On the other hand, in the methods of (b) and (c), the mass of the movable electrode 4 can be lightened relatively easily. In semiconductor acceleration sensors, Si is in most cases used as a very excellent sensor material. It is difficult to reduce the density ρ of the material, but the average density of the movable electrode can be reduced by providing a cavity (or cavities) in its inside.

For the aforementioned reasons, the present invention has been achieved based on lightening the mass of the movable electrode 4 as suggested in the above methods of (b) and (c).

FIG. 1 shows a basic structure to attain the method o (c).

Cavities 6 having openings 6A opened toward fixed electrodes 3 are provided in the inside of a movable electrode 4. The diameter of each of the openings 6A is established so as to be as small as possible, so as to avoid reduction of the surface area S of the movable electrode 4 as much as possible. The size of each of the cavities 6 is established so as to be as large as possible to thereby reduce the average density ρ of the movable electrode 4 in the range that the mechanical strength of the movable electrode 4 is kept sufficiently high.

As is obvious from the equation (6), the range of measurement of acceleration is inversely proportional to the average density ρ of the movable electrode.

When the total volume of the cavities formed is represented by M, the range of measurement is inversely proportional to the average density ρ as follows. ##EQU5## In short, the range of measurement is widened as M increases. For example, in the case of M=Sˇt/2, the range of measurement is doubled.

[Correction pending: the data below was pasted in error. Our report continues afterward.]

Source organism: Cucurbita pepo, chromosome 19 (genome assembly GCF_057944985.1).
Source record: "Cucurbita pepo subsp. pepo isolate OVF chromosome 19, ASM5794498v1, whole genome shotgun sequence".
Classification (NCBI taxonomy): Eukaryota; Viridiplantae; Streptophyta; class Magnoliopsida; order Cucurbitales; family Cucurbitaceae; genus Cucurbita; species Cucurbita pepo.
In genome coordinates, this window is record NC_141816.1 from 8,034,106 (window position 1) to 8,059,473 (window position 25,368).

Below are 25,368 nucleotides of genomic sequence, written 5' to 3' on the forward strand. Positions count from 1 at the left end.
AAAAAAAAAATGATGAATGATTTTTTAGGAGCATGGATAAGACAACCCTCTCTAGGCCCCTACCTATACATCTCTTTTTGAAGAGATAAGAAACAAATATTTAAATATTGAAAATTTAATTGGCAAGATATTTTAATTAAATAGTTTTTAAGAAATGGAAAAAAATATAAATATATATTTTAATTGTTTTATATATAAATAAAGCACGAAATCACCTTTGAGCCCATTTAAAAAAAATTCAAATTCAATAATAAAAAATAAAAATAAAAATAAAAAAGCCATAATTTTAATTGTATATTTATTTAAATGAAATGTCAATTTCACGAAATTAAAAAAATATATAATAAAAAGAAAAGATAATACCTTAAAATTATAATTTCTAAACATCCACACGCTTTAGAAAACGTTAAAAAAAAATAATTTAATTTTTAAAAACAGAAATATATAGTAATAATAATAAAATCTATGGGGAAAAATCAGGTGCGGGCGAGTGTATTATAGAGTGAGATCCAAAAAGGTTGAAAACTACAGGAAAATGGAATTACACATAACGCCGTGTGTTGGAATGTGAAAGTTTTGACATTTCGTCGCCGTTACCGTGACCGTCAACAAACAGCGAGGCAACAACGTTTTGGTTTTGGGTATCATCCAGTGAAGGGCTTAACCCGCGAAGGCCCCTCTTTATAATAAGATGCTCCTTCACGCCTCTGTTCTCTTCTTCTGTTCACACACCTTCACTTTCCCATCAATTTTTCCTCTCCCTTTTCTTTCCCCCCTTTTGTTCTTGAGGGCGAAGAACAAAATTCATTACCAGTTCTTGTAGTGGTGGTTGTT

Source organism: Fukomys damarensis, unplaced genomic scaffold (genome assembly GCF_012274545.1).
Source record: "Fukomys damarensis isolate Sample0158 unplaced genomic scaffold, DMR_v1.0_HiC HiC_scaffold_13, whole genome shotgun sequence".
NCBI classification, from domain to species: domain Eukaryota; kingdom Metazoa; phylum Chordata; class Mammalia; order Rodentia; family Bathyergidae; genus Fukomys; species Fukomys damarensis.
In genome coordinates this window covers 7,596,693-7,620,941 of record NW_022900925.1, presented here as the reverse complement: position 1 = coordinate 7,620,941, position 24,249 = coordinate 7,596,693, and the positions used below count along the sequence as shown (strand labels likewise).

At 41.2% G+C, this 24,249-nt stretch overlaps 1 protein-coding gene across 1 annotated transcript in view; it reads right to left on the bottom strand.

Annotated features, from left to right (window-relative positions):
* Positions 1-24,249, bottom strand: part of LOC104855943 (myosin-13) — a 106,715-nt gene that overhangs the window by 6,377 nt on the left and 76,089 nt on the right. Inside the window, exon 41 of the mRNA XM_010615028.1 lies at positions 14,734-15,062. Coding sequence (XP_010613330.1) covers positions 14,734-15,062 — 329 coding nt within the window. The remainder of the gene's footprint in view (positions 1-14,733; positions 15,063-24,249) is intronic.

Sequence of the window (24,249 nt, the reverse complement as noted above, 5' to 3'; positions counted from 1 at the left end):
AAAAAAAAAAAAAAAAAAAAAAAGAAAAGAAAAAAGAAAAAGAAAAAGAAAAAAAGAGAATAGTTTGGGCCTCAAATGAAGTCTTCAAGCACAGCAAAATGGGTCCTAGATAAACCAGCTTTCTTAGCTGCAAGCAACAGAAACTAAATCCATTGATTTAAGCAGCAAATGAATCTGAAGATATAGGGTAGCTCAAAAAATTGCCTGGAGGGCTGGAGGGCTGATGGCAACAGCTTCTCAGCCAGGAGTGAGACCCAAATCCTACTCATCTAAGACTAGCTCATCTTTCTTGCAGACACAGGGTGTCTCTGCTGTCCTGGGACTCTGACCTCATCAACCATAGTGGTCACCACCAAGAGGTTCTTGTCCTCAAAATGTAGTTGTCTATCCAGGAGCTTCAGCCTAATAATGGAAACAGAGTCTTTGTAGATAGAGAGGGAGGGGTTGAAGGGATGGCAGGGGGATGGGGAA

FIG. 3 shows a specific structure to attain the structure of FIG. 1. In FIG. 3, the reference numeral 1 designates a pair of glass substrates in which at least one fixed electrode 3 is formed on one surface of each of the glass substrates by means of photolithography or the like. The reference numeral 2 designates a silicon substrate in which a movable electrode 4 and a cantilever 5 are formed by means of anisotropic etching such as alkali etching or the like. Etching exhibiting dependency of etching rate upon impurity concentration is used for forming the cavities 6. For example, in the case of plasma etching using chlorine plasma or in the case of light-excited dry etching, the dependency upon the kind of impurities and the concentration thereof is as follows: n+>n>p>p+. FIG. 4 shows the outline of a process for forming the cavities 6 in the movable electrode 4 by using such an etching method. The external appearance of the movable electrode 4 is formed by anisotropic etching. Then, a p+ layer as a low-etching-rate impurity layer 7 is formed by heat dispersion or ion implanting. Thereafter, chlorine-plasma etching is carried out. When etching progresses from the surface region except the p+ layer to a depth more than the thickness of the p+ layer, the rear side of the p+ layer is etched (under-cut) to enlarge the volume of the respective cavity 6.